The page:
„All mankind waits upon our decision. A whole world looks to see what we will do. We cannot fail their trust, we cannot fail to try.“

—  John F. Kennedy

1960, The New Frontier
Context: For the harsh facts of the matter are that we stand on this frontier at a turning-point in history. We must prove all over again whether this nation — or any nation so conceived — can long endure — whether our society — with its freedom of choice, its breadth of opportunity, its range of alternatives — can compete with the single-minded advance of the Communist system. Can a nation organized and governed such as ours endure? That is the real question. Have we the nerve and the will? Can we carry through in an age where we will witness not only new breakthroughs in weapons of destruction — but also a race for mastery of the sky and the rain, the ocean and the tides, the far side of space and the inside of men's minds? Are we up to the task — are we equal to the challenge? Are we willing to match the Russian sacrifice of the present for the future — or must we sacrifice our future in order to enjoy the present? That is the question of the New Frontier. That is the choice our nation must make — a choice that lies not merely between two men or two parties, but between the public interest and private comfort — between national greatness and national decline — between the fresh air of progress and the stale, dank atmosphere of "normalcy" — between determined dedication and creeping mediocrity. All mankind waits upon our decision. A whole world looks to see what we will do. We cannot fail their trust, we cannot fail to try.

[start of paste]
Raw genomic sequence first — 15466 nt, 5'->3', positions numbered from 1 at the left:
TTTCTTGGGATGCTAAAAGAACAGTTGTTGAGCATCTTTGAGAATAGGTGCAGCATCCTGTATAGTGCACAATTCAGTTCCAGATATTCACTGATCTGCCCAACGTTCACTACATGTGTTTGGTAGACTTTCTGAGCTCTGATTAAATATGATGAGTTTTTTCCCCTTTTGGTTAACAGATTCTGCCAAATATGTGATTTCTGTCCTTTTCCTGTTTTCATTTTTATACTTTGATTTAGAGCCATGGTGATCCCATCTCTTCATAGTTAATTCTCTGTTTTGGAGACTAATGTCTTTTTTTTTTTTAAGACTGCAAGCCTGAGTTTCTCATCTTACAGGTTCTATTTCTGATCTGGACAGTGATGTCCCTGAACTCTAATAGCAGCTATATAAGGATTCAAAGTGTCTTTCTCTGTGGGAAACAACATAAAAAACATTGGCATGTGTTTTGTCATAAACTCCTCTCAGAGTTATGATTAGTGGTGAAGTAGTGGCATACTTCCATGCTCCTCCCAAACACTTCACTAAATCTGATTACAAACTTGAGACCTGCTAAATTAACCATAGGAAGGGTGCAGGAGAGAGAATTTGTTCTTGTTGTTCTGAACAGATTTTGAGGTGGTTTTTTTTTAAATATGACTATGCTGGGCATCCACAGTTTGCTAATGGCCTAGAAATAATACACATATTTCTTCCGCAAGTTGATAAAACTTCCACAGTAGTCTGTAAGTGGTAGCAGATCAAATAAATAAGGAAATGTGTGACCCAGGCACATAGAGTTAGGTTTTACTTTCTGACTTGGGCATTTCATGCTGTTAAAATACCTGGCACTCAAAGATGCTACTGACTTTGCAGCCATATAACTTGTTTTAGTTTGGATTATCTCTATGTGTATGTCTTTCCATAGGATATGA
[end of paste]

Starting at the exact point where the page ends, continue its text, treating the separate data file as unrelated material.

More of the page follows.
„Our deep spiritual confidence that this nation will survive the perils of today“

—  John F. Kennedy

which may well be with us for decades to come — compels us to invest in our nation's future, to consider and meet our obligations to our children and the numberless generations that will follow.
"Special message to the Congress on Conservation (69)" (1 March 1962) http://www.jfklibrary.org/Research/Research-Aids/Ready-Reference/JFK-Quotations.aspx
1962

„Those whom nature has so joined together, let no man put asunder.“

—  John F. Kennedy

Address by the President at a Luncheon Given in His Honor by President Lopez Matcos (29 June 1962) http://www.presidency.ucsb.edu/ws/index.php?pid=8741&st=&st1=<!-- Online by Gerhard Peters and John T. Woolley, The American Presidency Project -->
1962
Context: While geography has made us neighbors, tradition has made us friends. Economics has made us partners. And necessity has made us allies — in a vast Alianza para el Progreso. Those whom nature has so joined together, let no man put asunder.

„Let both sides explore what problems unite us instead of belaboring those problems which divide us. […] Let both sides seek to invoke the wonders of science instead of its terrors.“